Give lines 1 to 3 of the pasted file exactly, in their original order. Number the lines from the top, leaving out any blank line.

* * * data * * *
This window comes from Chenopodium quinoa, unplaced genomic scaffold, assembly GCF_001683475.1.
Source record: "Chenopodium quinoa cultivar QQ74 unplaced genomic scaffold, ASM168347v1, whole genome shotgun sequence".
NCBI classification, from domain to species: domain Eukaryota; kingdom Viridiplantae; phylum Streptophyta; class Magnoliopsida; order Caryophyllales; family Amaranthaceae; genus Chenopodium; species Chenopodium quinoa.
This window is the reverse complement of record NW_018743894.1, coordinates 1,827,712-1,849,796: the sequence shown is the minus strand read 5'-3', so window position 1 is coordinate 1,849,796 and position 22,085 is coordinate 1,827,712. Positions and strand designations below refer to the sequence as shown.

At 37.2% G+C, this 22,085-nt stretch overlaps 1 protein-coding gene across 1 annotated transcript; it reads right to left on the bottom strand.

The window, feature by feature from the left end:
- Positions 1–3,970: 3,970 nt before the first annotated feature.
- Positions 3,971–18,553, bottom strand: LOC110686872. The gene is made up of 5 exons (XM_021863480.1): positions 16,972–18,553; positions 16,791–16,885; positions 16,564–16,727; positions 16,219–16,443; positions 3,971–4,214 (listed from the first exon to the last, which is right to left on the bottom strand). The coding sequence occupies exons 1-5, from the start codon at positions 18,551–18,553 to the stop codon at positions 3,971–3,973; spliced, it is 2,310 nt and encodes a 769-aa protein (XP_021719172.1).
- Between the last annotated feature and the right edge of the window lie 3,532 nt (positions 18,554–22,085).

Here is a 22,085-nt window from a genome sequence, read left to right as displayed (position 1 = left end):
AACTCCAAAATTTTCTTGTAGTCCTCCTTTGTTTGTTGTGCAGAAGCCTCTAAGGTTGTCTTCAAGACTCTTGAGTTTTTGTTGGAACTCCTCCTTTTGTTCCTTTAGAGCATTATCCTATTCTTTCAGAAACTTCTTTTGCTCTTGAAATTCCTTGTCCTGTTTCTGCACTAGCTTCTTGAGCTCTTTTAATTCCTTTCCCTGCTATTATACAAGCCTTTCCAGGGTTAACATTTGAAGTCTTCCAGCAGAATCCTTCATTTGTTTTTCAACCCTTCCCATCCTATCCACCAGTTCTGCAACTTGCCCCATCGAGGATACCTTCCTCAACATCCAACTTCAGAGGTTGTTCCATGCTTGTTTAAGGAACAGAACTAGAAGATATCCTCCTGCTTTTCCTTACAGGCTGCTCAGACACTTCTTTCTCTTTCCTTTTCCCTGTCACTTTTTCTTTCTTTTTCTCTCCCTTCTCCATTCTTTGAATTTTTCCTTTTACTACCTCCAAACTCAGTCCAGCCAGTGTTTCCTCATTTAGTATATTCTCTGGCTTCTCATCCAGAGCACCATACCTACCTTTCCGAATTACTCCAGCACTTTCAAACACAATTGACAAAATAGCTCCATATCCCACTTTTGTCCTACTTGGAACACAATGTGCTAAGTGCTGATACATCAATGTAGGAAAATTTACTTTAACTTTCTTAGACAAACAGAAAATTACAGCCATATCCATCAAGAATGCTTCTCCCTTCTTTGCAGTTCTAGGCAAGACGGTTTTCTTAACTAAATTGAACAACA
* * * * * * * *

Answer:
This window comes from Chenopodium quinoa, unplaced genomic scaffold, assembly GCF_001683475.1.
Source record: "Chenopodium quinoa cultivar QQ74 unplaced genomic scaffold, ASM168347v1, whole genome shotgun sequence".
NCBI classification, from domain to species: domain Eukaryota; kingdom Viridiplantae; phylum Streptophyta; class Magnoliopsida; order Caryophyllales; family Amaranthaceae; genus Chenopodium; species Chenopodium quinoa.